Richborough Fort, Kent
~ History ~
55BC ~ Julius Caesar lands his forces on the Kent shore in order to punish the British tribes who had assisted the Gauls against their fight against Roman rule. In addition Julius Caesar is in need to enhance his prestiage back in Rome. The expedition is a near disaster after winds delay his landing, storms damage his ships and once ashore British tribes drive his men back into the sea.
54BC ~ Caesar sets sail for Britain to avenge is near earlier disaster with a much larger fleet, which are also better equiped for a beach landing. This time his forces march through Kent sweeping aside any resistance and manage to cross the River Thames leading to the submission of the war leader of the Catuvellauni tribe. Soon other British tribal chiefs ally themselves with the all conquering Roman army, paying tribute with hostages.
AD40 ~ The British chieftan of the Atrebates tribe dies leaving a disputed succession which escalates into open warfare between pro and anti Roman tribal leaders. One of these tribal kings is forced to flee to Rome as civil war erupts.
41 ~ Upon arrival in Rome Claudius becomes Emperor and he quickly see's the power struggle in Britain as a way of securingg his legitimacy as Emperor from the growing power struggle in Rome.
43 ~ Emperor Claudius general Aulus Plautius and his 40,000 Roman soldiers land unopposed near Richborough in Kent. The invasion is delayed due to many sailors believing they would sail off the edge of the world. The sheer scale of the Roman army is sufficiently massive to supress any potential resistance. Once secured Emperor Claudius sets sail to join his army. An early Roman settlement is secured in the harbour at Richborough.
85 ~ With London became the provincial capital, it is Richborough that is recognised as the gateway to all of Britain. This status is symbolized by the building of a massive monumental arch on the orders of the Emporer Domitian, to be one of the largest the world has ever seen. It is also built to commemorate the conquest of Britain and defeat of the Caledonians in the Battle of Mons Graupius, near Inverness.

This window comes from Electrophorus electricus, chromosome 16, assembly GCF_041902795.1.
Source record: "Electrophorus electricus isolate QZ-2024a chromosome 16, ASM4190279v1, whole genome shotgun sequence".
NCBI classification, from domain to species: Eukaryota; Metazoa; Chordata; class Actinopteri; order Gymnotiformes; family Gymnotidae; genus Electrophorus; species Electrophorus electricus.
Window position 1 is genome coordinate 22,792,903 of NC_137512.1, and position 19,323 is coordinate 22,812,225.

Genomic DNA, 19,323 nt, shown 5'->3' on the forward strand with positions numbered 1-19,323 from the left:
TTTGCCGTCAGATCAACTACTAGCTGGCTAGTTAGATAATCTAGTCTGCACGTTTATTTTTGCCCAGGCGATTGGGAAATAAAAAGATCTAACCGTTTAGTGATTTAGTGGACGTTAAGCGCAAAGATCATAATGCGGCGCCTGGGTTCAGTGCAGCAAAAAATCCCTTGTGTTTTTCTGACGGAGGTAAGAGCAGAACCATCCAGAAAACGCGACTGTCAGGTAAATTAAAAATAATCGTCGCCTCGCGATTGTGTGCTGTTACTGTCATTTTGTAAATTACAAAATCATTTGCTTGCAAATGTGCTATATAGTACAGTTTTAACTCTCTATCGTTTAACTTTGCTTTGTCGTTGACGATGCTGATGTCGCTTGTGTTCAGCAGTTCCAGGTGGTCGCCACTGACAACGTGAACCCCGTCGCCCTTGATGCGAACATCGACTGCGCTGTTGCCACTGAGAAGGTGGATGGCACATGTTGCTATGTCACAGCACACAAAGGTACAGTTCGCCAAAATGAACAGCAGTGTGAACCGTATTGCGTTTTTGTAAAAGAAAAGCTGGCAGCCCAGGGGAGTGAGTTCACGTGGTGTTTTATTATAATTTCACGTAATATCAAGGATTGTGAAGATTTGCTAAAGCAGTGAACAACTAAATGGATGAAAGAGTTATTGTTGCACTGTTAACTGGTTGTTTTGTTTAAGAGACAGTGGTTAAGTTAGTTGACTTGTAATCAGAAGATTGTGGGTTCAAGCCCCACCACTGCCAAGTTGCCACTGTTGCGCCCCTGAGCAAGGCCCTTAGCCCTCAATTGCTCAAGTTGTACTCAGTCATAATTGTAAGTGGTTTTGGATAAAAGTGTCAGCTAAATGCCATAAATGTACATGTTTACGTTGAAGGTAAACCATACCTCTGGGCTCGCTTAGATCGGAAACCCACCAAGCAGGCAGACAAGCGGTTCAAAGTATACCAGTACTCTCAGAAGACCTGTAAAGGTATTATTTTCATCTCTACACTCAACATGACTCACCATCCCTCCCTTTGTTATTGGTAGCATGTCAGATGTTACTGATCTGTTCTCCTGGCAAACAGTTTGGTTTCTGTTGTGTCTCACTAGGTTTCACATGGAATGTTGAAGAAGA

200's ~ The thriving settlement at Richborough is slowly falling into decline as the gateway to Britain begins to move to the port at Dover.
273 ~ The growing threat of Saxon raiders leads to the building of a massive new fortification at Richborough as well as a further eight forts along the shoreline to add to the nearby fort to Reculver, and a further two on the Norfolk coast. The urgent need to build huge new walls of stone leads to the total distruction of the massive arch for building materials.
286 ~ A naval command covering the northern coastline of Gaul and southern coast of Britain is given to a Roman officer named Carausius.
His task is to clear the seas of Frankish and Saxon raiders. Following an accusation that he deliberately allows these raiders to attack and plunder, only for him to intercept these ships so as to grab the booty for himself, he flees to Britain and declares himself emperor. He claims parts of Gaul and Britain for himself.
288 ~ Emporer Maximian leads his forces from Rome to attack Carausius but is unsuccessfull.
293 ~ Carausius vitally important port of Boulogne is captured and shortly afterwards he is assassinated by his finance minister, Allectus.
296 ~ The rebel Roman empire is finally brought to heel following a successful landing in the solent. Allectus is defeated and killed. The province of Britain is recovered for Rome.
360 ~ General Lupicinus lands his troops at Richborough to begin his campaign against the Picts, Scots, Saxons, Franks and Atacotti tribe, known later as the 'Great Barbarian Conspiracy'.
597 ~ St Augustine lands at Richborough to begin his mission to convert the pagan Anglo-Saxons to Christianity. He makes for King Ethelbert's court at Canterbury where he is welcomed and eventually converts the King and his followers.
Richborough Fort dates back to the third century AD and was in its day a vitally strategic harbour to the Wantsum Sea Channel, into the English Sea and to Gaul. Today the fort is inland far from its once critical importance as a Roman military supply base.
It is at Richborough that the Roman Emporer Claudius landed his army to begin the invasion of Britain and remained for hundreds of years as the gateway to Britain. The town thrived for some 200 years until Saxon raids forced the building of a massive fort, as part of a whole chain of 11 forts along the coastline.
Richborough however, with its massive monumental arch - one of the largest in all of Roman Empire and therefore the known world, remained one of the most important of all, and the last to be abandoned.
Today the fort with is massive stone walls & series of defensive ditches provide a fascinating insight into this ancient lost empire. Even today the site is simply breathtaking. One can only wonder how utterly imposing this fortress would have been to the native Britains in its day.
One of the most impressive Roman fortifications in all of Britain.